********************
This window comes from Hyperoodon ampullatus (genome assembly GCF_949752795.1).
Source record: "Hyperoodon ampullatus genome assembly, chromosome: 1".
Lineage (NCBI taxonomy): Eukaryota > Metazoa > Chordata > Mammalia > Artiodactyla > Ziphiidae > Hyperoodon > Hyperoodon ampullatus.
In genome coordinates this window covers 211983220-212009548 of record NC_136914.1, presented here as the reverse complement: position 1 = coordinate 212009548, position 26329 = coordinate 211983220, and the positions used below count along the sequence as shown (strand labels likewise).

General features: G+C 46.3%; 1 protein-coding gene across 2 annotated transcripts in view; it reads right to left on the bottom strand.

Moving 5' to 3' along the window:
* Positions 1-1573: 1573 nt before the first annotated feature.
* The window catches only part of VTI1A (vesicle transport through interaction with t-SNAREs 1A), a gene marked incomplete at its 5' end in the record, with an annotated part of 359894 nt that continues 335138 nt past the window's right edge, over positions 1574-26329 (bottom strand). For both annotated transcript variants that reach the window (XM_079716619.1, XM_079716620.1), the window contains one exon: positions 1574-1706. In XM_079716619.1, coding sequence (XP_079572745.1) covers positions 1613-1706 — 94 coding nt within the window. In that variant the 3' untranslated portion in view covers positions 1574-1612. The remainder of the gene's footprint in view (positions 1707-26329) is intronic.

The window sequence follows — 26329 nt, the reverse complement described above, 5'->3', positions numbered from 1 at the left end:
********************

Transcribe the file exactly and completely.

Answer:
This window comes from Hyperoodon ampullatus (genome assembly GCF_949752795.1).
Source record: "Hyperoodon ampullatus genome assembly, chromosome: 1".
Lineage (NCBI taxonomy): Eukaryota > Metazoa > Chordata > Mammalia > Artiodactyla > Ziphiidae > Hyperoodon > Hyperoodon ampullatus.
In genome coordinates this window covers 211983220-212009548 of record NC_136914.1, presented here as the reverse complement: position 1 = coordinate 212009548, position 26329 = coordinate 211983220, and the positions used below count along the sequence as shown (strand labels likewise).

General features: G+C 46.3%; 1 protein-coding gene across 2 annotated transcripts in view; it reads right to left on the bottom strand.

Moving 5' to 3' along the window:
* Positions 1-1573: 1573 nt before the first annotated feature.
* The window catches only part of VTI1A (vesicle transport through interaction with t-SNAREs 1A), a gene marked incomplete at its 5' end in the record, with an annotated part of 359894 nt that continues 335138 nt past the window's right edge, over positions 1574-26329 (bottom strand). For both annotated transcript variants that reach the window (XM_079716619.1, XM_079716620.1), the window contains one exon: positions 1574-1706. In XM_079716619.1, coding sequence (XP_079572745.1) covers positions 1613-1706 — 94 coding nt within the window. In that variant the 3' untranslated portion in view covers positions 1574-1612. The remainder of the gene's footprint in view (positions 1707-26329) is intronic.

The window sequence follows — 26329 nt, the reverse complement described above, 5'->3', positions numbered from 1 at the left end: